The following is the work of Wilhelm W. Seeger, former professor of German at Grand Valley State University. This is the fifth part of his essay published in the Grand River Valley Review, Volume VIII, Number 1, 1988, by the Grand Rapids Historical Society. Posted with permission.
Using the latest in techniques and equipment from both the United States and Germany, the Grand Rapids Brewing Company produced a variety of fermented cereal beverages, including “Silver Foam” beer, “Hops and Malt” beer (Ed. Note – This was actually a “malt tonic” or unfermented health drink), porter, bock beer and Pilsner. The company’s market expanded to encompass not only local consumers but also those in many other western Michigan communities and in surrounding states as well.
The huge company’s only local competition came from the Petersen Brewing Company. This company was the successor to the old Michigan Brewery on West Bridge Street (Note: this is the only Grand Rapids pre-Prohibition brewery building still in existence, at the SW corner of Bridge & Indiana). Launched by Peter Weirich in 1856, the company was managed by its founder until his death on April 1, 1887, and then run as the Peter Weirich Brewing Company by his heirs, who sold it in 1894 to Julius R. Petersen and Jacob Wipfler. A year later, according to the city directory, Petersen was the sole proprietor.
During the first decade and a half of the twentieth century, the local beer industry flourished as never before. The Grand Rapids Brewing Company, the largest producer of beer in western Michigan, continued expanding its already huge facilities. In 1900 the addition of a large new bottling department was an “absolute necessity,” according to company officials, since the “fame of their Silver Foam brand has spread from state to state until it is demanded in all parts of the country.” Another building, constructed in 1905, contained an auditorium, apartments and storage area. Plans for the building were drawn up by Christian G. Vierheilig, a local German-American architect.
A separate bottling plant came next, and on August 17, 1907, a large advertisement in the Grand Rapids Evening Press proudly carried the headline, “After a Year’s Work at a Cost of $100,000 the New Bottling Plant of the Grand Rapids Brewing Company Is Completed. Visitors Are Invited.” Accompanying the advertisement’s detailed description of the new facilities and the measures taken to insure cleanliness and sanitation at the plant were a number of photographs of the new bottling machinery. The advertisement also boasted: “Every piece of machinery employed is new absolutely and it may in all fairness be stated that no other plant in America combines all the features in modern bottling machinery that can be seen at work in this one building.”
As the industry continued to grow, the workers unionized. The establishment of the Brewers Workingmen’s Union, No. 10, in the 1890s was followed by the organization of the Beer Bottlers and Bottle Wagon Drivers Local 254. The Brewers Union met twice a month in the Central Labor Union Hall, and the German names that dominated its roster of officeholders reflected German predominance in the industry as a whole.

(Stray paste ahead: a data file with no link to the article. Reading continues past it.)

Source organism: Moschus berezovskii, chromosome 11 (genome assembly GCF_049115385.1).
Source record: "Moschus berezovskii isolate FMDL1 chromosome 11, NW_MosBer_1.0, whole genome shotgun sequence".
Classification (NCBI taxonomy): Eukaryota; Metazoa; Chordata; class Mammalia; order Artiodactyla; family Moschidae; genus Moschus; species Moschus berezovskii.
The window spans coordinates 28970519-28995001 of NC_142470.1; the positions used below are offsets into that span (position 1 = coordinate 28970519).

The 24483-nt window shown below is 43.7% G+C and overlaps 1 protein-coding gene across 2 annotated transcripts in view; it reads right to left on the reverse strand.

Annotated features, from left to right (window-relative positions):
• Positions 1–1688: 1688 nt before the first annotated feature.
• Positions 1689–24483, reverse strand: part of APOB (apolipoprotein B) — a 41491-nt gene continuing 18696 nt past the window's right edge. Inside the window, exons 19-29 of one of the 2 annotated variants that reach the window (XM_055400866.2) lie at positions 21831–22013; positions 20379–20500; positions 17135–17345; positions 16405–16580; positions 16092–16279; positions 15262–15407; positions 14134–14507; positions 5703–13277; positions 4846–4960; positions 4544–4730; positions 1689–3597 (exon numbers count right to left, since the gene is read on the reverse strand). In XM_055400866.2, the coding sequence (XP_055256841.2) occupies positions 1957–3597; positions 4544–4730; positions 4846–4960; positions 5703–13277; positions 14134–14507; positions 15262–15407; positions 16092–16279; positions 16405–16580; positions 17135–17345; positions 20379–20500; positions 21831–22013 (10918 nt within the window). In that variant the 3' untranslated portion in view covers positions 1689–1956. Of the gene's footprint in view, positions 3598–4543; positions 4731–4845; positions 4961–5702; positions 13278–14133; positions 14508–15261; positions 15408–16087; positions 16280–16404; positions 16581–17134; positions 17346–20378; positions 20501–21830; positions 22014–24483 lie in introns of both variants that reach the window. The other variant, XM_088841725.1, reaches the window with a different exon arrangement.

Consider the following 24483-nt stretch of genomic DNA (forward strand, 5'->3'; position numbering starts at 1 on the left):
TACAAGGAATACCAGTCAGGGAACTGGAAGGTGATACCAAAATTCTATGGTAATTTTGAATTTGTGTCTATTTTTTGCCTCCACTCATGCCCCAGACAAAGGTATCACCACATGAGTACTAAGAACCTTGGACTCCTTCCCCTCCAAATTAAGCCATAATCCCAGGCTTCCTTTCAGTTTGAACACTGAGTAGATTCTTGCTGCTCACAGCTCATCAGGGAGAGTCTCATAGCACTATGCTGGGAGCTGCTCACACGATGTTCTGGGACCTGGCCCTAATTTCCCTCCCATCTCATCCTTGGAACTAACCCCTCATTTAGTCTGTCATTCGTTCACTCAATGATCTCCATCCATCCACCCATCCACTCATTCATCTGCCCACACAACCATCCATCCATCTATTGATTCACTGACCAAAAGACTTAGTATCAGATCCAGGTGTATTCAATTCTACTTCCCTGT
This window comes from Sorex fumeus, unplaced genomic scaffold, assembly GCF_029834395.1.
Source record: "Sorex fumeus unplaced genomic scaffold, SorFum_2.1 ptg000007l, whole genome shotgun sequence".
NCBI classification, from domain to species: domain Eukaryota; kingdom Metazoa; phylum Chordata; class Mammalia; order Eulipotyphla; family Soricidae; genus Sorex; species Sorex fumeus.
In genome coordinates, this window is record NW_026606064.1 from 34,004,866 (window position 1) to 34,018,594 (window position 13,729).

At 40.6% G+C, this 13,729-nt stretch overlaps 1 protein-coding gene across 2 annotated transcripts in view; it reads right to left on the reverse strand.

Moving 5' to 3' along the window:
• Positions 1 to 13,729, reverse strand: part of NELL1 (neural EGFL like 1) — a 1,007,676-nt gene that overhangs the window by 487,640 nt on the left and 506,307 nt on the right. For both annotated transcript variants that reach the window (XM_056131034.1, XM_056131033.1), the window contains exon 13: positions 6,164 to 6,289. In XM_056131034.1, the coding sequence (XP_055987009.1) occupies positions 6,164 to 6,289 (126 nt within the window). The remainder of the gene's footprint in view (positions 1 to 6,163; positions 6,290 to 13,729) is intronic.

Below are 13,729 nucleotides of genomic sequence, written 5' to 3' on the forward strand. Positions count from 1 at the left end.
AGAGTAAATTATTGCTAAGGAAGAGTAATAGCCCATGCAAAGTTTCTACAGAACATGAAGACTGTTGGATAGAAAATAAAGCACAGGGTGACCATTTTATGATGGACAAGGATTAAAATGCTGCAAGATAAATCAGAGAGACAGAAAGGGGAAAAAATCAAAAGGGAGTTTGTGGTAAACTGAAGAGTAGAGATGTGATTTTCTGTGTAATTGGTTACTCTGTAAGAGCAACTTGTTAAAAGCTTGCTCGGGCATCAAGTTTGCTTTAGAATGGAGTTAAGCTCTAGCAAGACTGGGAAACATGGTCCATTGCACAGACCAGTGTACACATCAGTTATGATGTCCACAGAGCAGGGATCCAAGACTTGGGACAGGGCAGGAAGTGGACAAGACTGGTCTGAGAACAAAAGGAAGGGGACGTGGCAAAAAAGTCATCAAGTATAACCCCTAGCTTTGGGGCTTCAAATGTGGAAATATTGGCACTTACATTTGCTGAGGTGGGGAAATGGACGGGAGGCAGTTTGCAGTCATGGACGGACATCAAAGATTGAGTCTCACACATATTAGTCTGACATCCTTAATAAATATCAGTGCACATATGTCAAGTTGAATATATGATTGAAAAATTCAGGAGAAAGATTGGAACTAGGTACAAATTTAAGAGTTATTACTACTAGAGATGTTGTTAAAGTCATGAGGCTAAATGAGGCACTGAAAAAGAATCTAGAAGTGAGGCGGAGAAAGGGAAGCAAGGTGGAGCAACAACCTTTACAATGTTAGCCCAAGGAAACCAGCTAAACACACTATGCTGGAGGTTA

By 1900, Grand Rapids had a sizable German- American population. Citizens of German origin were by then the city’s third largest ethnic group, outnumbered only by the Dutch and Poles. Although the greatest number of German immigrants had arrived between 1880 and 1895, immigration from Germany continued until the outbreak of World War 1. In 1912 there were about twenty-one German-American societies in the city, each with its own yearly calendar of official and social functions calling for the products of the brewer’s art to provide the proper Gemütlichkeit for the occasion. The Grand Rapids Brewing Company, with its large modern facility and a growing market for its products in Grand Rapids and throughout western Michigan, had little to fear from outside competitors.
More output led to the need for additional storage space, and the purchase of an old school building for that purpose in 1908 prompted the Grand Rapids Herald to remind its readers: “Its [the school’s] location has also been the source of a long standing pun. On one corner was the school, on another was a church, while on a third was a saloon. In consequence of this combination the saying has grown that on three corners were located education, salvation and damnation.”
Despite its size, the Grand Rapids Brewing Company did not have a monopoly on the local brewing industry. And in 1904 a new competitor emerged on the local scene. According to the Grand Rapids Evening Press, Elias Aberle, a Detroit promoter who had organized breweries in a number of Michigan and Ohio cities, including Detroit, Port Huron, Lansing, Battle Creek, Toledo, Youngstown and Columbus, was behind the organization of the new Furniture City Brewing Company in Grand Rapids. Forty of the 137 shareholders were saloon owners who would provide an outlet for the brewery’s products. Chosen to head the new enterprise were C.F. Young, president; John A. DeYoung and L. N. Hodges, vice presidents; and P. H. O’Brien, secretary and treasurer. The absence of German names among the Furniture City Brewing Company’s officers was a harbinger of things to come in an industry that was once but would one day no longer be – a predominantly German-American enterprise.
By June 1904 a water well had been drilled on the brewery site at Wealthy and Ionia. Plans for the buildings were developed, and the Furniture City Brewing Company hoped to begin marketing its product in February of 1905. The company was the last local brewery to open its doors in Grand Rapids before the nationwide victory of the temperance movement ushered in fourteen years of Prohibition and sounded the death knell for breweries all over the United States.